I’ve had my own problems with their bloody programme. In fact, I’d say that master Goldsmith is worrying about small potatoes if he can’t find his bowdlerised show title on Google. Last year nobody could even find my two shows in the Fringe programme. Even people who knew I was performing two shows, and were scouring every page specifically to find them. The reason for this is that, like a fucking idiot, I filled the form out exactly the way the Fringe Society asked me to. I put my name where it says ‘Artist’ and the show title where it says ‘Title of Show’. Like a dick.
Of course, if you do the Fringe a lot then you know that you need to put your name in again, as part of the show title. If you don’t do this, then you don’t exist in any meaningful sense. You hang over the Fringe like a paradox or a possibility. People might find your show, in the same way that they might find Shangri-La, or Schrödinger’s Cat still alive, but it’s enormously unlikely.
The Fringe programme lists shows by title because, when it was first printed along with the Gutenberg Bible in 1450, it was full of theatre shows where the title is all that matters. The fact that half its business is now stand-up comedy where the title - sweary or not - is relatively unimportant, is not something the Fringe Society cares to spend time thinking about, less still explaining to neophytes.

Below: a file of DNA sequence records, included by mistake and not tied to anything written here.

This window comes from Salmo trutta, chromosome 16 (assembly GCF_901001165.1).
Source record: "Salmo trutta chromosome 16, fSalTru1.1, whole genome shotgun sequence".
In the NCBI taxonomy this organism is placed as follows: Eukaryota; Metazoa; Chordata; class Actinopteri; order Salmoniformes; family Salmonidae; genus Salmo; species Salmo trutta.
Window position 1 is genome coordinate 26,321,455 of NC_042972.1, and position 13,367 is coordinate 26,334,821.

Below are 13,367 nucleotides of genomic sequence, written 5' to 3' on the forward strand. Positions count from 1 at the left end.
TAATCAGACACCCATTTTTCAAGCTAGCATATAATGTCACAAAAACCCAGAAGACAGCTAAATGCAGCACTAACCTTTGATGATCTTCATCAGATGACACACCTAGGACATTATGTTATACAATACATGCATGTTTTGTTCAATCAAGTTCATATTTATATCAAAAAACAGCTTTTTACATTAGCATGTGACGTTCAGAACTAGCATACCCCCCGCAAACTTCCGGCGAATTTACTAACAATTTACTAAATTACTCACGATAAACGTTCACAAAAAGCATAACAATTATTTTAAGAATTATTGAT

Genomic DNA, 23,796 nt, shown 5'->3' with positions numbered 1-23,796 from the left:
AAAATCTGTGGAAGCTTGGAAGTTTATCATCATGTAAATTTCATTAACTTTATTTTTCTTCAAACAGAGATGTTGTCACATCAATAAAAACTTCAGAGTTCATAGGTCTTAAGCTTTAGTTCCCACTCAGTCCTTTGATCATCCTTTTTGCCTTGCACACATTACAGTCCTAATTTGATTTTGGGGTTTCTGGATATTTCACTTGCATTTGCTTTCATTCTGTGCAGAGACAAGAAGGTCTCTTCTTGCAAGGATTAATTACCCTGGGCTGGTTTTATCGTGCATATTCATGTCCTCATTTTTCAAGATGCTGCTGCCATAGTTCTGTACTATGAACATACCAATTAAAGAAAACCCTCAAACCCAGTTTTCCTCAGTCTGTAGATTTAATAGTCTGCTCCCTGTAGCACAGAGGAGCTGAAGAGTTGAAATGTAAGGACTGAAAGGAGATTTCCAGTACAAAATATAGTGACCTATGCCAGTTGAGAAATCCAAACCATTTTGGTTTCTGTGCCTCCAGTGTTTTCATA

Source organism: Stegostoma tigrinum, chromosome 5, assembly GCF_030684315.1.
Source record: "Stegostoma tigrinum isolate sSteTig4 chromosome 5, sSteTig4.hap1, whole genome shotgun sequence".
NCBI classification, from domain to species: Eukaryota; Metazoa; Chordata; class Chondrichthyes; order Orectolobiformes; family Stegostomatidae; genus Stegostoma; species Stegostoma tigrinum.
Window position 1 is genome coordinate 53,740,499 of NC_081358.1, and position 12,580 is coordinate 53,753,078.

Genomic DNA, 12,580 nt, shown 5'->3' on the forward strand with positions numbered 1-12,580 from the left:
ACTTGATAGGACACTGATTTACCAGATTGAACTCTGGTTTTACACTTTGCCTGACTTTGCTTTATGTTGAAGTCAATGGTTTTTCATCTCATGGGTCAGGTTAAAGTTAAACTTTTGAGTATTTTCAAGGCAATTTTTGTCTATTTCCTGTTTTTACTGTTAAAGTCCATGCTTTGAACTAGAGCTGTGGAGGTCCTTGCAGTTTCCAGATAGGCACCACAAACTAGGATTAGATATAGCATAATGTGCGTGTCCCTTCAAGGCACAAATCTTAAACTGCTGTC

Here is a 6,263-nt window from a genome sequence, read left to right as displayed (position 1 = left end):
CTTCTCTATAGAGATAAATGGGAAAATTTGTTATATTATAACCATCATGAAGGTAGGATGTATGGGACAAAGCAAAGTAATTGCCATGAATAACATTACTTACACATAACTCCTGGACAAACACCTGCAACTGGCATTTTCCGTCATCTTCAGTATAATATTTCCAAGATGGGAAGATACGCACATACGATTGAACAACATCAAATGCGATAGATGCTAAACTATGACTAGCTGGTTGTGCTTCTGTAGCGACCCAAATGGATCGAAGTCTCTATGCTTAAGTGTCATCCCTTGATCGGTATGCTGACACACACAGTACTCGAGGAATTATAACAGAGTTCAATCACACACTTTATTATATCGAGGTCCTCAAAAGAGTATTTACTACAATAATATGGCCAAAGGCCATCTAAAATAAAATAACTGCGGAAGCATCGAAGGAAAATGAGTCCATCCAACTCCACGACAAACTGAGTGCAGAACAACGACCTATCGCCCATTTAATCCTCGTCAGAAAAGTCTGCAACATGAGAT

This is not to say that my 40 words passed unexamined; bugger me no! Someone painstakingly turned my semicolons into full stops and inserted a dangling modifier at the beginning of the blurb. I don’t think I blow my trumpet too much by saying that, after 14 years on Fleet Street, I know how to construct my own sentences. Yet someone took great pains to argue, for a couple of days via email, why I wasn’t allowed a hyphen in ‘Venn-diagram overlap’ but took no time at all to tell me that my two entries would be lost in the programme anyway and I had, like dozens of other morons without grown-ups / promoters to fill in the form for them, spent ￡800 on precisely fuck all.